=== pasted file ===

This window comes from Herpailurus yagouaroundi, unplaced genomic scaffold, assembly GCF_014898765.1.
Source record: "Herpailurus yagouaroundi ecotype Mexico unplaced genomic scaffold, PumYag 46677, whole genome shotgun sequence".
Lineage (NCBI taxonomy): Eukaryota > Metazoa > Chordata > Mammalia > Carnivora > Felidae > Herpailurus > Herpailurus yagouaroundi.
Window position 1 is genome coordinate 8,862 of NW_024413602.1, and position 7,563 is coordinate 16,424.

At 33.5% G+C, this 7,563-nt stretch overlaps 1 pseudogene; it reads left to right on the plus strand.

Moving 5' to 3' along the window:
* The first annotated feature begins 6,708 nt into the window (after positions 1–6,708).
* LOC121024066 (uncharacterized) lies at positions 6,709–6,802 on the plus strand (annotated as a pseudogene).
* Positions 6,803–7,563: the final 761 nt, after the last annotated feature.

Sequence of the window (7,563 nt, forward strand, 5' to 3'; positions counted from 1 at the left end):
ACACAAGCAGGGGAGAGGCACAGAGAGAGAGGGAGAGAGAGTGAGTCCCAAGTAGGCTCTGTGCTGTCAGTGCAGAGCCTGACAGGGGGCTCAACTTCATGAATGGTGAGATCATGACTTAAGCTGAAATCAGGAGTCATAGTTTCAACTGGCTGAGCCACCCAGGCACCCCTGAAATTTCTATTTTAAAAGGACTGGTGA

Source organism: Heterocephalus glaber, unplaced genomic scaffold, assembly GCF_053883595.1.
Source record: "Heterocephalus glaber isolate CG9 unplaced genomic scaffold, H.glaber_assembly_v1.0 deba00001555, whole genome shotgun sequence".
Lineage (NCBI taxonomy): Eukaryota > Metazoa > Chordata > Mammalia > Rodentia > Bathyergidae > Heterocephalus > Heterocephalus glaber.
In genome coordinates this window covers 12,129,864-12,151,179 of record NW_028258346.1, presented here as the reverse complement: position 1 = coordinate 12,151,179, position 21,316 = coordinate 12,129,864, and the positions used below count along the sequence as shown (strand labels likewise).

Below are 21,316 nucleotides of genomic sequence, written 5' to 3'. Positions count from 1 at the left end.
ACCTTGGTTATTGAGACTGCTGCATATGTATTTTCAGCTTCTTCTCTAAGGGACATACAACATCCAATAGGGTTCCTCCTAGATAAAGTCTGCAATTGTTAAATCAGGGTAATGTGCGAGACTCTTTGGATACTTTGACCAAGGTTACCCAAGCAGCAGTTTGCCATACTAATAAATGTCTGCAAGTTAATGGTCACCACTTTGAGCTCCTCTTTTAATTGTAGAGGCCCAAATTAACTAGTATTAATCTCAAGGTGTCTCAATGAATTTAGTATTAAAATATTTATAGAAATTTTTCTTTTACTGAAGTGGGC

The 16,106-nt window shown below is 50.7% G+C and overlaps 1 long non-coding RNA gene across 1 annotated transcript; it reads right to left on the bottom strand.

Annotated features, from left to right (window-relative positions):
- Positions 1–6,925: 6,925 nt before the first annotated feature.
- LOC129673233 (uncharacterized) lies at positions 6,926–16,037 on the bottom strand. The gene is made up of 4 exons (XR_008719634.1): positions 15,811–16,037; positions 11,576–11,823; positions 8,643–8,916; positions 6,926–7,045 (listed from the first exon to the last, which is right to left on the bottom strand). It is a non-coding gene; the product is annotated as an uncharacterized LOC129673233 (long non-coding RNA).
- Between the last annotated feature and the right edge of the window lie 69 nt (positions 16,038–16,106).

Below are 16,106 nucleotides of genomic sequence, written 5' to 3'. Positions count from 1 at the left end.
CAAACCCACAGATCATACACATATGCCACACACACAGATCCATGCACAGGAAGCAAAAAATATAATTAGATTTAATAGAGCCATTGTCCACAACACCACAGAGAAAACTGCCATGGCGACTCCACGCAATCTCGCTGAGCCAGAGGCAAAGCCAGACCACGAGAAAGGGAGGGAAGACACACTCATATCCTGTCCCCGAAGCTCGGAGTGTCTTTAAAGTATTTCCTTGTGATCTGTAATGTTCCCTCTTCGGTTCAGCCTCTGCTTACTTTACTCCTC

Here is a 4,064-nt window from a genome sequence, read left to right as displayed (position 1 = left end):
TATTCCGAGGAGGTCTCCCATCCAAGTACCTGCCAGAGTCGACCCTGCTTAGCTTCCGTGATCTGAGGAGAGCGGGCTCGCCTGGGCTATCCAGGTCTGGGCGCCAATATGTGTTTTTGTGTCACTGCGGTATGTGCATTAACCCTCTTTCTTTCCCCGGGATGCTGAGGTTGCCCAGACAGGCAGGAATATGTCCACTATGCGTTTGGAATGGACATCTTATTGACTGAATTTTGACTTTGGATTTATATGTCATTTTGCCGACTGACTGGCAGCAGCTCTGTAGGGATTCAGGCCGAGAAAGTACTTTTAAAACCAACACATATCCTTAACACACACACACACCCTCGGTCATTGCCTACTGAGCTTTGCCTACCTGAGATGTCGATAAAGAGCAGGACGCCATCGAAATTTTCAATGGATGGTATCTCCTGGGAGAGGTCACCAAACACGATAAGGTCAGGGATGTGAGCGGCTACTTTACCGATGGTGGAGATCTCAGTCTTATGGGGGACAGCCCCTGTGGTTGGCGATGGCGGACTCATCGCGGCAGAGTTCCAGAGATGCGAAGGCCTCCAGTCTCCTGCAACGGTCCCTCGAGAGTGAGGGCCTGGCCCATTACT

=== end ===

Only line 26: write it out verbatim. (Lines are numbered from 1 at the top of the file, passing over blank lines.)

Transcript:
TATTCCGAGGAGGTCTCCCATCCAAGTACCTGCCAGAGTCGACCCTGCTTAGCTTCCGTGATCTGAGGAGAGCGGGCTCGCCTGGGCTATCCAGGTCTGGGCGCCAATATGTGTTTTTGTGTCACTGCGGTATGTGCATTAACCCTCTTTCTTTCCCCGGGATGCTGAGGTTGCCCAGACAGGCAGGAATATGTCCACTATGCGTTTGGAATGGACATCTTATTGACTGAATTTTGACTTTGGATTTATATGTCATTTTGCCGACTGACTGGCAGCAGCTCTGTAGGGATTCAGGCCGAGAAAGTACTTTTAAAACCAACACATATCCTTAACACACACACACACCCTCGGTCATTGCCTACTGAGCTTTGCCTACCTGAGATGTCGATAAAGAGCAGGACGCCATCGAAATTTTCAATGGATGGTATCTCCTGGGAGAGGTCACCAAACACGATAAGGTCAGGGATGTGAGCGGCTACTTTACCGATGGTGGAGATCTCAGTCTTATGGGGGACAGCCCCTGTGGTTGGCGATGGCGGACTCATCGCGGCAGAGTTCCAGAGATGCGAAGGCCTCCAGTCTCCTGCAACGGTCCCTCGAGAGTGAGGGCCTGGCCCATTACT